ELK GARDEN, Va. — If a move under way in Russell County is successful, any unwanted Confederate monument or statue in Richmond will have a new home.
The Ratcliffe Foundation, which operates the historic Ellenbrook home (known as Number 4) near Lebanon in Elk Garden, has written the Richmond City Council expressing an interest in obtaining the statues and monuments that have been recently removed.
Sam Varney is secretary/treasurer of the foundation and serves, along with this wife, as caretakers at Ellenbrook, said the offer has been made to give those historic artifacts a new home at the Ellenbrook Museum.
The Ellenbrook estate is the historic home of William Alexander Stuart, founder of the Stuart Land & Cattle Company. Construction of the home was completed in 1858.
Stuart was the brother of Confederate Gen. J.E.B. Stuart.
Ellenbrook offers a mini museum, which displays artifacts, memorabilia, photos, and articles associated with the Stuart family.
Varney said Ellenbrook has 5,000 acres of land so there is plenty of room for the monuments.
“We don’t know how many there may be,” he said. “We are willing to accept as many as we can hold.”
The cost of moving them to Ellenbrook and taking care of them is not an issue, he said.
“Someone is willing to pay the costs and keeping them here,” he said.
Varney said Ellenbrook would relinquish any hold on the monuments if the city wants them back at some point.
“They can go back to the original owners if things change,” he said. “We are willing to put them on our property and take care of them.”
Not only would it help preserve the monuments but also give the public an opportunity to see them all in one place, and that means a tourist destination.
“We are an hour or less in driving distance of four other states,” he said. “It would be a tourist draw.”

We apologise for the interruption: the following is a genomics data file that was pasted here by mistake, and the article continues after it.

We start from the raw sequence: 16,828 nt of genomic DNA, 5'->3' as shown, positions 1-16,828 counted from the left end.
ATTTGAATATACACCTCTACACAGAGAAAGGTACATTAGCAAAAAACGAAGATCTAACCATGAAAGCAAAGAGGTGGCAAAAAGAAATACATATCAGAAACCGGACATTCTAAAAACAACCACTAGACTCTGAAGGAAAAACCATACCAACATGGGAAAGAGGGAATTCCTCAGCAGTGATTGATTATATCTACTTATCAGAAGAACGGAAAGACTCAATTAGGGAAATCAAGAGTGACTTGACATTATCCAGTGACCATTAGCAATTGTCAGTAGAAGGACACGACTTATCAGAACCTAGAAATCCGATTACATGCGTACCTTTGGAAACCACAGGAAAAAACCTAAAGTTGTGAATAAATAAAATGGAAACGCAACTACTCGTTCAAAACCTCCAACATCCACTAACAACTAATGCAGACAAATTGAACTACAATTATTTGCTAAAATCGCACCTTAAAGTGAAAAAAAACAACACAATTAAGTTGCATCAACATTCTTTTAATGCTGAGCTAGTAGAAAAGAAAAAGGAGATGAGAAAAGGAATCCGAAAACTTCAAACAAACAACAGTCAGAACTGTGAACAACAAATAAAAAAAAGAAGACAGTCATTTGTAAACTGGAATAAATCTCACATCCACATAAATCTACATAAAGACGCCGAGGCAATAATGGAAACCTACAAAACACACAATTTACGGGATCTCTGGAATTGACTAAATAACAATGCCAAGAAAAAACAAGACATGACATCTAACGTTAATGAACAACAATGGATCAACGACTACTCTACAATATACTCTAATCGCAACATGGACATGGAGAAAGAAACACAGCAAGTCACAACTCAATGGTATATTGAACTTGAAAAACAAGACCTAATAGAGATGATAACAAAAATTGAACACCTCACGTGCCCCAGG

That fact, as well as the desire to preserve the monuments, has not been lost on nearby Buchanan County leaders.
The board of supervisors has passed a resolution supporting the initiative.
The City of Richmond has, as part of the Black Lives Matter movement in the wake of the murder of George Floyd, removed its Confederate monuments and statues, except for the A.P. Hill and Robert E. Lee monuments, which have been tied up court action.
Work to remove the Confederate tributes in Richmond started on July 1, which is the day a new state law took effect allowing local authorities control over war memorials on their property.
Among the figures already removed are statues of Gens. J.E.B. Stuart and Stonewall Jackson.
The Philip E. and Carole R. Ratcliffe Foundation operates as a charitable organization designed to encourage and reward entrepreneurship, create jobs and expand economic opportunity. Based in Annapolis Maryland, the Ratcliffe Foundation provides funds to institutions to encourage entrepreneurship in non-traditional business fields such as the arts, design, health care, environmental science, aquaculture and skilled trades.
— Contact Charles Boothe at email@example.com